With Lenin's Ideas Dead, Russia Weighs What to Do With Body
Now the inevitable question has returned. Should his body be moved? Revisiting a proposal that thwarted Boris N. Yeltsin, who faced down tanks but in his time as president could not persuade Russians to remove the Soviet Union's founder from his place of honor, a senior aide to President Vladimir V. Putin raised the matter last week, saying it was time to bury the man.
"Our country has been shaken by strife, but only a few people were held accountable for that in our lifetime," said the aide, Georgi Poltavchenko. "I do not think it is fair that those who initiated the strife remain in the center of our state near the Kremlin."
In the unending debate about what exactly the new Russia is, the subject of Lenin resembles a Rorschach inkblot test. People project their views of their state onto him and see what they wish. And so as Mr. Poltavchenko's suggestion has ignited fresh public sparring over Lenin's place, both in history and in the grave, the dispute has been implicitly bizarre and a window into the state of civil society here.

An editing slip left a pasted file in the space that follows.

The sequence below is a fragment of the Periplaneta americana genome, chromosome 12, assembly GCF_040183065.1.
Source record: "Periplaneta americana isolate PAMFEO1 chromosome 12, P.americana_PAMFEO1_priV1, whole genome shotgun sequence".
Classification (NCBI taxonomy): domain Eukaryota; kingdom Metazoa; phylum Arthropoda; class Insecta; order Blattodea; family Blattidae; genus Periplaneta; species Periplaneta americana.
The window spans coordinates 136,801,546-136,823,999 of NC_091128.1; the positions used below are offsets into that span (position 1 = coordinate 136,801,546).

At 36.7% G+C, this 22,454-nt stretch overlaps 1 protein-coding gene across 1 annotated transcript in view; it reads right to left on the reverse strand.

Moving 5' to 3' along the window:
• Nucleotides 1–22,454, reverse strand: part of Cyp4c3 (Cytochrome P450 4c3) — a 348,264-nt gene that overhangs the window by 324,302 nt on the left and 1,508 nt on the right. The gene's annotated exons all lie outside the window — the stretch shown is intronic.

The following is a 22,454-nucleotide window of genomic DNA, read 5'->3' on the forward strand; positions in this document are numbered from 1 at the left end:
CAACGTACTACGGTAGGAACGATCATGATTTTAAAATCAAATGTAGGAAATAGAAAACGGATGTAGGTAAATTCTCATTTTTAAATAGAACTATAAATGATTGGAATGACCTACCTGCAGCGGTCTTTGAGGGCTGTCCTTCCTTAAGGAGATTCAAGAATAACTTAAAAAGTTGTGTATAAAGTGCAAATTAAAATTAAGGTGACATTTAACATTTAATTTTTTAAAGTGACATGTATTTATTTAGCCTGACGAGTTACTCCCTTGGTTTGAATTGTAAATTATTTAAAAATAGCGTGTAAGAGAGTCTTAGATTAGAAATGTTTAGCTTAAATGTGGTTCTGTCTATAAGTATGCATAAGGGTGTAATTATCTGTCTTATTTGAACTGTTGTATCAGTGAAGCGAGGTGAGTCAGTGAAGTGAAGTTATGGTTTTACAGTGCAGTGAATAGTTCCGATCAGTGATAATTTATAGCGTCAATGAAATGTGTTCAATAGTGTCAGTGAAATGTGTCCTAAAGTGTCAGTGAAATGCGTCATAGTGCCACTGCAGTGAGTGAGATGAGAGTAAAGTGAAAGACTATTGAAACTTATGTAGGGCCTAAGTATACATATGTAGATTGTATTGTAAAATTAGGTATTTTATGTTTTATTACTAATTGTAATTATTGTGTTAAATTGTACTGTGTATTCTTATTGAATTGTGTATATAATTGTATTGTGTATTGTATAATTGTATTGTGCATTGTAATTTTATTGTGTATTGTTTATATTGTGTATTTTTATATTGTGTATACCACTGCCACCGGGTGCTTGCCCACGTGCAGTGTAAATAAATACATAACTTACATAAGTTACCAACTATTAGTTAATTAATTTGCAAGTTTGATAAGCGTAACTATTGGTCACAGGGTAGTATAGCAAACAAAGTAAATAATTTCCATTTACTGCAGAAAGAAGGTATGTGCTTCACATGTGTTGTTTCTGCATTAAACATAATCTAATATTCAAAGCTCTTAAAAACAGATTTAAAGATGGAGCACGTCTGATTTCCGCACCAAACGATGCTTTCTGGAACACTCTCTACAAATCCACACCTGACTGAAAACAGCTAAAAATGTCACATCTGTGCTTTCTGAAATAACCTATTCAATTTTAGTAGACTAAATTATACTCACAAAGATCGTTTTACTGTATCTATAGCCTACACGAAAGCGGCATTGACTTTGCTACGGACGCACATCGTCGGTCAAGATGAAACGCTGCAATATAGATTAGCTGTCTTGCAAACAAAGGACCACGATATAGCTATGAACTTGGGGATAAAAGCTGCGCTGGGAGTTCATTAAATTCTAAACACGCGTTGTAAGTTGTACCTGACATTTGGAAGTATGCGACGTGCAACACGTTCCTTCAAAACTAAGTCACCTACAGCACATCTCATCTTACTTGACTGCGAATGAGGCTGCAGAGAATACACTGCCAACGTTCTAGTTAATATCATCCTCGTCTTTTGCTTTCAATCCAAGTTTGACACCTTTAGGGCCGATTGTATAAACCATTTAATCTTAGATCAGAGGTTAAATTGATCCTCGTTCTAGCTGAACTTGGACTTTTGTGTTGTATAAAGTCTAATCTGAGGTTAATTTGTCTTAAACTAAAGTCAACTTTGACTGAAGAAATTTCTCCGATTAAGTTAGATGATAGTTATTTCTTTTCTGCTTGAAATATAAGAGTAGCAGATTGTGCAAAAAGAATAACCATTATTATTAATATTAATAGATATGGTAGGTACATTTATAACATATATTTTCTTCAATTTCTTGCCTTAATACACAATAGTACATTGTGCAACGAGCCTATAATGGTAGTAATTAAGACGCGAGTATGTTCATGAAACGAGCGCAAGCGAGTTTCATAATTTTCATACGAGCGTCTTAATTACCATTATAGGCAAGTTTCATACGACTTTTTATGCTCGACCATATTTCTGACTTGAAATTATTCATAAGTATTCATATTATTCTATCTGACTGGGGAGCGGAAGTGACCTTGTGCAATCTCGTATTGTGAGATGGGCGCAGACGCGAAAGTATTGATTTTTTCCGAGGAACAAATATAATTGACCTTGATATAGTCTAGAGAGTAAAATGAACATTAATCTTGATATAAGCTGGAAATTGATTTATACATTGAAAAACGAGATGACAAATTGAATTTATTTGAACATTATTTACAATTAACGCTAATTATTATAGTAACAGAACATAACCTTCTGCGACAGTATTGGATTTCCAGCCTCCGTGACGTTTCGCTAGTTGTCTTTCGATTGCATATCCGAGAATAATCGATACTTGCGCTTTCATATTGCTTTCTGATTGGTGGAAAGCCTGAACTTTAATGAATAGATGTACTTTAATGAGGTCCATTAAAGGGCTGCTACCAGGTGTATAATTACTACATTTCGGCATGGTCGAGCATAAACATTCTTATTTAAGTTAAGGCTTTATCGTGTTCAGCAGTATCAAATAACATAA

First came a rush to second the idea, from figures including Nikita Mikhalkov, a prominent film director and chairman of the Russian Cultural Foundation, who shares Mr. Poltavchenko's distaste for the relic.
"Vast funds are being squandered on a pagan show," Mr. Mikhalkov told Russian journalists, saying that Lenin himself wished to be buried beside his mother in St. Petersburg. "If we advocate Christian ideals, we must fulfill the will of the deceased."
Then came the backlash. Gennadi I. Zyuganov, leader of Russia's remnant of the Communist Party, lashed out at proponents of moving the remains, insisting that Lenin had no wish to be buried elsewhere.
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